Sweeney also has a reverence for the rehearsal process and the gems of character and story these sessions can produce. This process is a serious actor’s dream, and Sweeney’s actors have nothing but praise for the way they are allowed to delve into their characters prior to going before the cameras. He frequently has them try out their improvisations on location and he rehearsed and shot Dirty in his own house. The pre–shoot rehearsal space and one of the main sets for Last Wedding was production designer Tony Devenyi’s and director of photography Dave Pelletier’s house. Sweeney always has a camera on hand to help the cast get a feel for the scene’s visual choreography. This contributes to the sense of safety the cast members profess to feel when working with him and, in turn, allows them to push the envelope a bit and go into the darker corners of their character’s psyche when called upon to do so. Although the cast went through its usual improvisations for Last Wedding, the results were different this time. Whereas the storyline and characters in Dirty were almost completely improvised during the rehearsal process, Last Wedding used its rehearsal time primarily to establish the back stories of the three couples. After that, Sweeney took what the actors had come up with, went away and wrote the script. The subsequent shoot adhered closely to what was written.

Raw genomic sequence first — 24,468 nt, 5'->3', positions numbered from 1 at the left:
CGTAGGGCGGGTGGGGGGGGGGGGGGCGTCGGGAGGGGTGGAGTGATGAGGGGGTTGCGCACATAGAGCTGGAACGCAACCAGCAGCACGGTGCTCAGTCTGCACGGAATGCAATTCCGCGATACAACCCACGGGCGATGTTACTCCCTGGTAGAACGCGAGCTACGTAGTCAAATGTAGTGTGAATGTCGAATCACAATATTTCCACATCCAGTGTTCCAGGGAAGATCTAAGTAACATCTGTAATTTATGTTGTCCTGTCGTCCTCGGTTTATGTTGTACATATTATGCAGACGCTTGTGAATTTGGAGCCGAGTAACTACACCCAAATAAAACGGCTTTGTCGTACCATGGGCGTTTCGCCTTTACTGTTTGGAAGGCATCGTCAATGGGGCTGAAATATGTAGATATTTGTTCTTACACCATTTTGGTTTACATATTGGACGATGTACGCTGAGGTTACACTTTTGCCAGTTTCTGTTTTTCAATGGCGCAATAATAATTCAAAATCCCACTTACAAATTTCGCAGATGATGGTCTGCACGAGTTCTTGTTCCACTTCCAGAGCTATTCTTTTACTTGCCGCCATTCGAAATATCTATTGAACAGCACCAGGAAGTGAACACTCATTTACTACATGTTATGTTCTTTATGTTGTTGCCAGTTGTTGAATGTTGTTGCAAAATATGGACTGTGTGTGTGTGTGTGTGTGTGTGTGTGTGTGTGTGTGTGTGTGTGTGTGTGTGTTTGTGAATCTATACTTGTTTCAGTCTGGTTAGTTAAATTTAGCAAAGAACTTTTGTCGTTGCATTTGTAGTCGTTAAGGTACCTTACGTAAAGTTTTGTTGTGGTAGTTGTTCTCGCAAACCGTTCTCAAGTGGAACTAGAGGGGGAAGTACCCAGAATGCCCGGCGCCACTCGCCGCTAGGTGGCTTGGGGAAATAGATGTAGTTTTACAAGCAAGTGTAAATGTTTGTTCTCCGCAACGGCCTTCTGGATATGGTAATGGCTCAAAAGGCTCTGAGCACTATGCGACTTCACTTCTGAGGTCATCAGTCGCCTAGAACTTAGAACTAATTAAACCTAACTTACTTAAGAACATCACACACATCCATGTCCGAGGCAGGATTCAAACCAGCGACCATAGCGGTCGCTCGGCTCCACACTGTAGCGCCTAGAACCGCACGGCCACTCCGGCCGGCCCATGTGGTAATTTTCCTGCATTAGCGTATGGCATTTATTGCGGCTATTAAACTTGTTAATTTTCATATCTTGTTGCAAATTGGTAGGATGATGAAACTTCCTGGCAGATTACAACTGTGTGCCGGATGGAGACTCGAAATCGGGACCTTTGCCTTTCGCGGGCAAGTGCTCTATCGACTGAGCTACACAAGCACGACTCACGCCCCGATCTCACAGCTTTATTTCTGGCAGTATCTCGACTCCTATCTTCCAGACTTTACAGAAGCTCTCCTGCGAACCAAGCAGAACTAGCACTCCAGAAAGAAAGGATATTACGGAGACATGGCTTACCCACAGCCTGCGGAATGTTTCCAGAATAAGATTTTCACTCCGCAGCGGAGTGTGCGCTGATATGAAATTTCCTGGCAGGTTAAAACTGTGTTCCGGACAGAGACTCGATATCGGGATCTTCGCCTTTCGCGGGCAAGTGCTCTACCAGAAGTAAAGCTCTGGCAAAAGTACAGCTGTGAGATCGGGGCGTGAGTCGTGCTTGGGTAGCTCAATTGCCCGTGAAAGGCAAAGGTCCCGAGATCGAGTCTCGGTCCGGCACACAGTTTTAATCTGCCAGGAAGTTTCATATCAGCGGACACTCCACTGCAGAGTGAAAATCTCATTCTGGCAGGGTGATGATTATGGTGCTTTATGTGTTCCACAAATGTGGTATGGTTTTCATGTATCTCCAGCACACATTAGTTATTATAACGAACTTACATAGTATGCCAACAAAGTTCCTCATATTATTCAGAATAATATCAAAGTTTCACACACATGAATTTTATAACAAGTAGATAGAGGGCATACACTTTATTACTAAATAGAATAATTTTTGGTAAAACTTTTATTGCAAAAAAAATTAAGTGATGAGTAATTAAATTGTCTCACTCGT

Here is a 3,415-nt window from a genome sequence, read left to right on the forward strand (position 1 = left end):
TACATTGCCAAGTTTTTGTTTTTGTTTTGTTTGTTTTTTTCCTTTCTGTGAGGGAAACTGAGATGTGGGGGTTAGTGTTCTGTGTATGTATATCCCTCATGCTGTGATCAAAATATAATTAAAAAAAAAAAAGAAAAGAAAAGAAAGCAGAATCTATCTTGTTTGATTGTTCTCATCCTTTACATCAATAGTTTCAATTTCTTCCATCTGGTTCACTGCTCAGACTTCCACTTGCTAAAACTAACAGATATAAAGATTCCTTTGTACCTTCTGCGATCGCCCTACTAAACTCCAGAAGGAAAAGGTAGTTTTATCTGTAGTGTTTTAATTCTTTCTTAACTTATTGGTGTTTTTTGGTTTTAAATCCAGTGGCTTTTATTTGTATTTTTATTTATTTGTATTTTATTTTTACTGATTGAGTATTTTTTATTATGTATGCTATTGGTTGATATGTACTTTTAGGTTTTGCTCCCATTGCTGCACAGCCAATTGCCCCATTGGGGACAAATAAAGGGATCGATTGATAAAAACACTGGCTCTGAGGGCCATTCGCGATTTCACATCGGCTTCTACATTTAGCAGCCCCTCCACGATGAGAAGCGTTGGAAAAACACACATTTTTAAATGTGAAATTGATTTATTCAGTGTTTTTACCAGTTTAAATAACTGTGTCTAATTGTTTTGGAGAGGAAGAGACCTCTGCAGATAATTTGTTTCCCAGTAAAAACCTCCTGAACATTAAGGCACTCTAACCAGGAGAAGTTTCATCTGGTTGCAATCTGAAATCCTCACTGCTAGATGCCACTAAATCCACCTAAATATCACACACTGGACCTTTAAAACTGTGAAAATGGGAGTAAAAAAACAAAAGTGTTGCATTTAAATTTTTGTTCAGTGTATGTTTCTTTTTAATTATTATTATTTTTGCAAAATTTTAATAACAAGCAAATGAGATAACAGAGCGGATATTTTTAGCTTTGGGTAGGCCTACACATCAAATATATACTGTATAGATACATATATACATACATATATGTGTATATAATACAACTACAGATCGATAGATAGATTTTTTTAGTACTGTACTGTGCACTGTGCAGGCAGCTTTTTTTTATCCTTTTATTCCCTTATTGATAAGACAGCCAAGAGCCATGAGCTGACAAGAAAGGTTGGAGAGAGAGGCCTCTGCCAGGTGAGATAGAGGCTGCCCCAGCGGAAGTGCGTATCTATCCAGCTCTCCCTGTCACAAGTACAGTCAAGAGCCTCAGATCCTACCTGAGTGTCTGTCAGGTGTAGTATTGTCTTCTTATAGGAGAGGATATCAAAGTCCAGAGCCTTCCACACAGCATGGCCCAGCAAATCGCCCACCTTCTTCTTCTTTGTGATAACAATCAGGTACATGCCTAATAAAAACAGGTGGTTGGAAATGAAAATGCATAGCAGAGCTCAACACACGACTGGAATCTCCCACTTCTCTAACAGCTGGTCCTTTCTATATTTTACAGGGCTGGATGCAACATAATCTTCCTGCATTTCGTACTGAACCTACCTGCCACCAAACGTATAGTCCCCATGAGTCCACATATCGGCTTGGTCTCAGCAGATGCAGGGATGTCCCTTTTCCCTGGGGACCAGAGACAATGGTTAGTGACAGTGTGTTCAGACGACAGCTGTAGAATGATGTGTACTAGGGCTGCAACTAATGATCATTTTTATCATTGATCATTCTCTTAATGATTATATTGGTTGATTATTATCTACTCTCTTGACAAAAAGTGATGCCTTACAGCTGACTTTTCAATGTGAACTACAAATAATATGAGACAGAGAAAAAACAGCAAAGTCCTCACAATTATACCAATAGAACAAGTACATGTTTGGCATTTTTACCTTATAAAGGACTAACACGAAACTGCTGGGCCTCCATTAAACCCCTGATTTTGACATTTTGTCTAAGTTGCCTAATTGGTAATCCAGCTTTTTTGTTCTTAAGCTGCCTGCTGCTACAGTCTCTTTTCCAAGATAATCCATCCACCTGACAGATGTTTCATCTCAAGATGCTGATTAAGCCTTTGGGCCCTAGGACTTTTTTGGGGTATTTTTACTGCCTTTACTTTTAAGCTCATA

Curious about what exactly went on during those long rehearsals, I met with Sweeney, Ratner, Scholte, Sivak and Chula for an around–the–table conversation and discovered that the ensemble rehearsal process can be a psychic minefield. Ratner mentions that he and Betrani, who play the most hostile couple in the film, would frequently get on the phone at night and yell about perceived slights suffered at the hands of the other during the day’s work. “It’s all part of the process,” Ratner sighs. Scholte says there is an “essential masochism at the heart of why I became an actor, and Bruce provides an opportunity for all of us to really suffer.” Although Scholte is laughing when he says this, other tidbits of conversation suggest that the rehearsal process is as much about exploring the dark side of one’s personality as it is about coming to grips with the character’s motivations. Of course, Sweeney and company tell me this is what is needed to come to grips with their characters.